Being in a situation that makes you feel stressed or frightened, isn’t much fun for anybody – equine or human. If your horse becomes scared and reacts strongly, it can also be dangerous. If only you could help him understand that these things are nothing to be worried about.
Sometimes, a careful training programme can help your horse overcome a fear of routine procedures – for example, clipping, shoeing or injections – but if his reaction is extreme, or he needs complicated veterinary treatment that may cause him distress or pain, sedation is often the most sensible answer so it can be carried out safely. Of course, much like human medicine, there are occasions when sedation is simply not enough and a general anaesthetic is required.
Types of sedation
There are three main types of sedation used in horses…
Alpha 2 agonist and opioid combination This is the most common sedation used by your vet and it’s injected into your horse’s vein. The opioid used is butorphanol and there are several different types of alpha 2 agonist, although detomidine is the most commonly used.
Combining the alpha 2 agonist with an opiod provides your horse with deep sedation and effective pain control. This means that vets are able to safely perform minor painful procedures such as suturing wounds.
Alpha 2 agonists work within five minutes when injected into the vein, although adrenalin can allow your horse to override the drug so, where possible, it’s important that he’s in a quiet and calm environment when it’s administered. The dose needed varies depending on the individual and, although size is used as a guide, sometimes the smallest horse needs the biggest dose!
One side effect of alpha 2 agonists is slowing down the movement of your horse’s gut, so feed him gradually once he’s recovered to reduce the risk of colic. The drug also reduces muscle movement within the oesophagus, leading to an increased risk of choke, so it’s important to not feed your horse until he’s fully come round from the sedation. He’ll also sweat, especially around his ears and loins, and urinate more frequently in the 12 hours following sedation.
Acepromazine (ACP) This type of sedative is available in an injectable form, which vets can inject into the vein or muscle, and in an oral form, either as a paste or as tablets. ACP is from a family of drugs called phenothiazines. It can take up to 30 minutes to take effect, regardless of the route of administration, so it’s very important that if your vet prescribes it, you allow the recommended amount of time before you attempt to perform the task your horse needs sedating for.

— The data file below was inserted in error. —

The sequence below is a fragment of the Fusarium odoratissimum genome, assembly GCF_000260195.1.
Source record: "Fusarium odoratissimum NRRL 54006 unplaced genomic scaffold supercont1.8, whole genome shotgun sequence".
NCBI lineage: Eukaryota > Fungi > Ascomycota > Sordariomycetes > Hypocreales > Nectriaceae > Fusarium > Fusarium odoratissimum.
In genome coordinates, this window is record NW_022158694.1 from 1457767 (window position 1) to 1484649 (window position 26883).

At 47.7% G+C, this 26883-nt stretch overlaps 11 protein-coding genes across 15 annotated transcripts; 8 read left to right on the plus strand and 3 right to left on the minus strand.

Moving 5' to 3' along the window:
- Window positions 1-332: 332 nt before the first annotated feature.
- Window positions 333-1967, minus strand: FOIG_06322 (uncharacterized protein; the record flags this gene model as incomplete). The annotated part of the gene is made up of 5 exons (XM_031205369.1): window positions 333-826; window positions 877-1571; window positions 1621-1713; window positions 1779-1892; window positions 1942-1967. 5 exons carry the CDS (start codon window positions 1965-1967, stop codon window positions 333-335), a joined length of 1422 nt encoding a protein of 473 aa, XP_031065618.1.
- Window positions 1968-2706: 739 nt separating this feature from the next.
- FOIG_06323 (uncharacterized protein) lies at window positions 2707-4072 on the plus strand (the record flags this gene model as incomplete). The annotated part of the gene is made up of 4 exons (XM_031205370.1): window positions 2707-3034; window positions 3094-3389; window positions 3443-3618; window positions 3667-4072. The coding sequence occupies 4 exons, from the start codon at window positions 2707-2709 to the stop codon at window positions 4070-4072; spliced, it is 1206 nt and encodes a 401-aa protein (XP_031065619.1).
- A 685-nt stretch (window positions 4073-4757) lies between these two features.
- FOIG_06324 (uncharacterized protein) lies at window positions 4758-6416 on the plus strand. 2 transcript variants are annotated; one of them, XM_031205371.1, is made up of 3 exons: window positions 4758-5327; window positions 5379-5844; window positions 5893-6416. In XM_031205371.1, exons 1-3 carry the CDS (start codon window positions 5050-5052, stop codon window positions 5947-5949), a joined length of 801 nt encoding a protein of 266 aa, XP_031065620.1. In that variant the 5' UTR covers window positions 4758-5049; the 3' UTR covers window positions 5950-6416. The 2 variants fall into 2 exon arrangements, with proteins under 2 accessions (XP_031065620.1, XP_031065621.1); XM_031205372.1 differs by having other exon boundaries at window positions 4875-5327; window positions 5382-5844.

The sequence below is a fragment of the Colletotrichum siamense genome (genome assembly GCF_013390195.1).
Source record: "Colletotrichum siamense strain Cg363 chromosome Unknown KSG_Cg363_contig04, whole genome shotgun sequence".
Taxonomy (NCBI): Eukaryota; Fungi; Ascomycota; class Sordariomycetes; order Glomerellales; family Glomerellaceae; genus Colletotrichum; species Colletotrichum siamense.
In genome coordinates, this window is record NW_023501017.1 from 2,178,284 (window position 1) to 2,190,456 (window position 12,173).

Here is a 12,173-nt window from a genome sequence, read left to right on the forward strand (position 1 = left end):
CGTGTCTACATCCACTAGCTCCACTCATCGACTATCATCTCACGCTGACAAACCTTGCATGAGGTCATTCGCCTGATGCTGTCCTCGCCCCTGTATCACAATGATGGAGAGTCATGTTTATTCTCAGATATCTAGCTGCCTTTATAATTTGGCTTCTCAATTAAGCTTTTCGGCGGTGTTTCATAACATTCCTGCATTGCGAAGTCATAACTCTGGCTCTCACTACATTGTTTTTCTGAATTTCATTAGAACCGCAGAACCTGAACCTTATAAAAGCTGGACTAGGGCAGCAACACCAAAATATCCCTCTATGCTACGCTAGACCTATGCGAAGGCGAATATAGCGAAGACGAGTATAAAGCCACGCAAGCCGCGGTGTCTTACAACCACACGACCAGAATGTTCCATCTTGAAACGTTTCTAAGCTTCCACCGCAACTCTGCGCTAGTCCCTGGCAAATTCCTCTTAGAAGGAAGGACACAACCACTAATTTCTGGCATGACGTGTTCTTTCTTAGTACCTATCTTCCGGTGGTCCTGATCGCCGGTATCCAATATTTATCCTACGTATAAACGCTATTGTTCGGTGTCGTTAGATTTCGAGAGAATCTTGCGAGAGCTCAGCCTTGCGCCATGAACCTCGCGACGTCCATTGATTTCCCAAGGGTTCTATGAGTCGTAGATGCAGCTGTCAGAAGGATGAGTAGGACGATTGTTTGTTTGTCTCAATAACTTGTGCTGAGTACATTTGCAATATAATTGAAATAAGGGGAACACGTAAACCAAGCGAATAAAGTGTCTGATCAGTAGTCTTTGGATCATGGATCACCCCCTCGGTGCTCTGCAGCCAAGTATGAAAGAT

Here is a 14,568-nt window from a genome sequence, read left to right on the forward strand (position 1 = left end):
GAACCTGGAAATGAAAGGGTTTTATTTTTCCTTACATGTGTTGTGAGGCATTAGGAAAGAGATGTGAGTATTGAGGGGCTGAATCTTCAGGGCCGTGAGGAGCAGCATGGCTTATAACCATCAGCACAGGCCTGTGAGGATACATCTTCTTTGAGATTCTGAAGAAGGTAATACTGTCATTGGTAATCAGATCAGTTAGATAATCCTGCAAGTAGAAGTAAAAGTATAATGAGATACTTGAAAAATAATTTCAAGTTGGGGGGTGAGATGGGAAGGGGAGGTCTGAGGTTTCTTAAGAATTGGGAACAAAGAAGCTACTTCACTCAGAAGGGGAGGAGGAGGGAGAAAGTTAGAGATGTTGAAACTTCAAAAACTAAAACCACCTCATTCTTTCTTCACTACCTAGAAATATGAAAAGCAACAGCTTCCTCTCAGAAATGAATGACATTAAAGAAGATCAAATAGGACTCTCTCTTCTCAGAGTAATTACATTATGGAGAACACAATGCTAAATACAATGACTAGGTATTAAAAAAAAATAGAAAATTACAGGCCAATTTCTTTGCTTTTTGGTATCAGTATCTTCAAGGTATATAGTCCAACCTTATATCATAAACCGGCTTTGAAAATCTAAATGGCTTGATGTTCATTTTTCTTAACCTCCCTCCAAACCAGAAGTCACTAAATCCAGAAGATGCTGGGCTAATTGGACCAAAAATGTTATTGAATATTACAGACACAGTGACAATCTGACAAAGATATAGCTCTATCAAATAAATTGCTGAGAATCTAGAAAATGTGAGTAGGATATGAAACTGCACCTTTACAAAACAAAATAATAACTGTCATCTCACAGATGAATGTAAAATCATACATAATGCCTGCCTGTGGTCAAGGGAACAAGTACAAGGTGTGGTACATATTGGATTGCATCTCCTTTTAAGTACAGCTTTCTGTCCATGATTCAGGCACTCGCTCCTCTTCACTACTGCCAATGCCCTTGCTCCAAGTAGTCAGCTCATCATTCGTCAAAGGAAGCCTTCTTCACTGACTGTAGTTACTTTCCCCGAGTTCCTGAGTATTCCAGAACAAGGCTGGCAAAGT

ACP is classed as a calming drug. This means it’ll take the edge off, but if your horse is very agitated it may not be strong enough. It’s also important to understand that increasing the dose of ACP won’t increase your horse’s level of sedation, it’ll just prolong the duration of the drug’s effect and increase the side effects. Although ACP is sometimes not enough when it’s used on its own, it can be useful when combined with other sedatives because it reduces the dose needed and, therefore, the risk of side effects.
This drug causes relaxation of the penis, so it shouldn’t be given to stallions due to the risk of permanent penile protrusion. Also, the cardiovascular effects of ACP last for up to six hours, so your horse shouldn’t be worked hard after he’s been given it.
Detomidine gel This form of sedation can be given by owners, but it’s only effective if it’s absorbed under your horse’s tongue, so it’s important that it’s administered correctly. Once the dose has been delivered, it’ll take around 20 minutes to kick in and, ideally, your horse should be kept as quiet and calm as possible during this time.
This product has a stronger sedative effect than oral ACP, but it doesn’t provide the same depth of sedation as a drug that’s been injected into your horse’s vein by your vet. So if your horse is particularly frightened of a certain procedure, the gel may not offer a deep enough level of sedation.
An informed choice
Which type of sedation your vet prescribes will depend on what it’s needed for – for example, clipping, dentistry or wound repair – and how frightened your horse is likely to be. Your input in this decision is important – it may be that your horse has had the procedure before, so you can tell your vet how he reacted to it. The choice of sedation may also depend on whether your vet needs to perform an assessment after a veterinary procedure. For example, if they’re performing a joint or nerve block, they’ll need to see your horse trot up again after the injection, so a milder, shorter acting sedative would be preferred.
The effects of sedation